Visitors to the 2020 Philadelphia Auto Show will have two extras to enjoy this year: one more manufacturer and one more day than the 2019 show.
Cadillac rejoins the fold after a few years’ hiatus when the doors open Feb. 8. And because this year’s show ends over Presidents’ Day weekend, the celebration of all things automotive will extend into the Monday of the final weekend, rather than wrapping up on Sunday.
So auto show organizers hope to beat last year’s attendance record — their second-biggest draw ever — and prove to buyers and manufacturers alike that the show is still an important place to learn about cars in an age of online shopping.
Kevin Mazzucola, executive director of the Philly Auto Show, said the digital era makes the auto show even more important to consumers.
“You can’t see it in person and you can’t touch it” when browsing online, Mazzucola said. “That’s why the show is so resilient in that digital world. People are even more hungry for that experience.”
Still, a few makes have declined attendance at the show. BMW and Mini will not be there, and neither will Mercedes. Tesla has been at some shows in the past but will not be there for 2020.
There’s still a whole lot to get up close and personal with. For readers like me who prefer not just gawking at cars from behind the ropes, here are some Mr. Driver’s Seat faves to check out:
2020 Chevrolet C8 Corvette: It’s the first production mid-engine Corvette, and it’s been garnering rave reviews, including 2020 Motor Trend Car of the Year.
The popular two-seater sports car — in its 66th year now — hits 60 mph in as little as 2.9 seconds, when properly equipped. The 6.2-liter V-8 boasts 495 horsepower and 470 pound-feet of torque.
2020 Land Rover Defender: Last seen on these shores in the 1990s, the nameplate that hearkened back to the first Land Rover models from 1948 returns in new form to the U.S.
The New Defender features optional 5+2 seating, with two jump seats giving it that ready-for-the-safari feel, a towing capacity over four tons, and a wading depth of nearly 3 feet. A 300-horsepower four starts the lineup, and a 400-horsepower six is the higher end.
The Defender 110 goes on sale in spring with a starting price of $49,900. A Defender 90 will join at a later date.
2020 Porsche Taycan: The German automaker debuts its first fully electric sports sedan with the Taycan, with a 0-100 kph of 3.2 seconds.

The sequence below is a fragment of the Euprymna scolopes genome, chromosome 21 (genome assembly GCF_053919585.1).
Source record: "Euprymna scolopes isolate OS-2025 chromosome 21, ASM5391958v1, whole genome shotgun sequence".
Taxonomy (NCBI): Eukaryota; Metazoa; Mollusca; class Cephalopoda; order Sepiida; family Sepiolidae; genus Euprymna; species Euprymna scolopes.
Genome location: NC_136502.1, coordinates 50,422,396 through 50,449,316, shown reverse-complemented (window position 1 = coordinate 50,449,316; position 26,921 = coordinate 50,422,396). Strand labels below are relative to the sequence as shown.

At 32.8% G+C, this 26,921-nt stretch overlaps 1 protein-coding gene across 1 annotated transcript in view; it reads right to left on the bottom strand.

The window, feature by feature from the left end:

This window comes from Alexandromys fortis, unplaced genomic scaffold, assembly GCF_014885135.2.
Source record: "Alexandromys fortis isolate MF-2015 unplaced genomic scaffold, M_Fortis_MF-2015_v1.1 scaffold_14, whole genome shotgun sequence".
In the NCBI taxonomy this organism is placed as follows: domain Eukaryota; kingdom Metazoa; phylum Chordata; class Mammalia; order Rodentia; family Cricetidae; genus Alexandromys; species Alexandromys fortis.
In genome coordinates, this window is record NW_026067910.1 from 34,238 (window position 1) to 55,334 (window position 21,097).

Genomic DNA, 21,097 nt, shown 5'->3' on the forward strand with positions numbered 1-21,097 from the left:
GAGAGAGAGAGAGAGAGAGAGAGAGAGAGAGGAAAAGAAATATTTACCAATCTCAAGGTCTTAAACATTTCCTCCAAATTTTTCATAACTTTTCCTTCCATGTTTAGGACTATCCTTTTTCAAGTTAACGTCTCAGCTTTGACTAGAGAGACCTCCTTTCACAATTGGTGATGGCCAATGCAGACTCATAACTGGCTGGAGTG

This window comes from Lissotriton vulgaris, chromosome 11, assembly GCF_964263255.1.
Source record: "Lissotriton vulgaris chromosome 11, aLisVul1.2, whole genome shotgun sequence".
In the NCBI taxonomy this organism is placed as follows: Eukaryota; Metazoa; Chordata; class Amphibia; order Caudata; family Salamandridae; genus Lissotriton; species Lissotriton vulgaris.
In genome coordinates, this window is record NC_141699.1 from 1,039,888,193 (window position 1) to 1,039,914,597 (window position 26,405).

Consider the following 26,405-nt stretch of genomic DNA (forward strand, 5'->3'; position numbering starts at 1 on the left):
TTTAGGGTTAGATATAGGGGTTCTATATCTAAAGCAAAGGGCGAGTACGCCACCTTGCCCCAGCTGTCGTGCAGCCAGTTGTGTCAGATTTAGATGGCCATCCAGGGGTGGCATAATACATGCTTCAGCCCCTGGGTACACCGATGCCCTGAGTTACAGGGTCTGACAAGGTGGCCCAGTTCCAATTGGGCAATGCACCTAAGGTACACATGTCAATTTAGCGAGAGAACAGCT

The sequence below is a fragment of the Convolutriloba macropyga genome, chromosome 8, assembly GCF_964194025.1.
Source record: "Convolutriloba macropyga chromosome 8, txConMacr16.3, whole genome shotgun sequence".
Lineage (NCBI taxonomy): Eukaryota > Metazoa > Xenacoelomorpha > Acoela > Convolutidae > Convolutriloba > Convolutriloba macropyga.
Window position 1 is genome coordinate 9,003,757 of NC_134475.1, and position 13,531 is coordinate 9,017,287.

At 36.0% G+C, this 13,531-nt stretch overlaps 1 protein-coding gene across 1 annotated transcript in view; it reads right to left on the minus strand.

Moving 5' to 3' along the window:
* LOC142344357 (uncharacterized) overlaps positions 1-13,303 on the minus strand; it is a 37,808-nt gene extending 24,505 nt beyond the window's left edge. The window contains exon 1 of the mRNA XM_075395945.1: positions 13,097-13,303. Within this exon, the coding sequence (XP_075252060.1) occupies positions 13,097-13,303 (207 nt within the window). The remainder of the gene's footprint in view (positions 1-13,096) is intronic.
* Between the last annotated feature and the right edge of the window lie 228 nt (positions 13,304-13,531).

In addition to going really fast, the Taycan also addresses one electric vehicle downside: recharging time. By using an 800-volt electrical system instead of the usual 400, a five-minute high-power charge can add 100 kilometers; and a 23-minute charge can add 80% of the car’s 405-kilometer range.
Nissan Altima Trax: For people who like something really different, here’s a one-off sedan with all-wheel drive — or, more clearly, four-track drive. The “Trax” in the name refers to the tank-style belts driving the four corners.
2020 Hyundai Venue: One of the more down-to-earth vehicles on display, the new Hyundai Venue is a small crossover that Hyundai says “empowers the urban entrepreneur lifestyle.”
Its 1.6-liter engine can be mated to a six-speed manual — you don’t see that too much anymore — or a CVT, but like the cousin Kia Soul, all-wheel drive is not available. The manual starts at $17,350 and top-of-the-line at $22,050.
Toyota GR Supra Performance Line Concept: The company that brings us the Camry wants buyers to know it knows how to have fun as well. The company has put its racing technology team to work modifying the new Supra for winning at the track. The two-seater sports car gets special wheels, aerodynamics touches, and an exhaust system, all designed for maximum performance.
And here are some interesting vehicles to check out, as tested by Mr. Driver’s Seat:
Kia Telluride/Hyundai Palisade: The new three-row SUV (only the Kia Telluride was tested) gives the appearance of a vehicle ready to take on the toughest of terrains.
The 3.8-liter V-6 provides 291 horsepower and 262 pound-feet of torque. It offers great performance from a standing start — 0-60 in 7.2 seconds, according to Motor Trend.
The Telluride’s handling impressed right from the start. It runs rings around the Sorento for road handling and ride.
Volvo XC60: Well, yeehaw! This is not your (hippie) grandfather’s 240DL.
The XC60’s 2.0-liter four is supercharged and turbocharged, and add in 87 horsepower from the electric motor, and total horsepower climbs to 415. Necks were snapped.
The crossover goes from 0 to 60 in 4.9 seconds, according to Car and Driver, and even that sounds slower than the reality.
Toyota Corolla: Toyota’s basic transportation model gets a significant upgrade across the lineup for 2020, but much of the excitement comes in XSE form.
Acceleration is surprising for a Corolla. The 2.0-horsepower four-cylinder creates 169 horsepower, and takes the not-so-little sedan to 60 mph in 8.2 seconds, according to Motor Trend. Not too shabby for a Corolla.
And the speed comes with agility as well. The Corolla XSE is distinctly un-Corollalike on winding country roads and turns have never been this fun in practically any Toyota before.
Philly Auto Show
Feb. 8-17 at the Pennsylvania Convention Center, 1101 Arch St.
Tickets: $14; children (7-12), $7; discounts available for active military and weekdays for seniors (62) .
Hours: Saturdays, 9 a.m. to 10 p.m.; Sundays, 9 to 8; weekdays, noon to 10 (except Feb. 17, 9 to 5).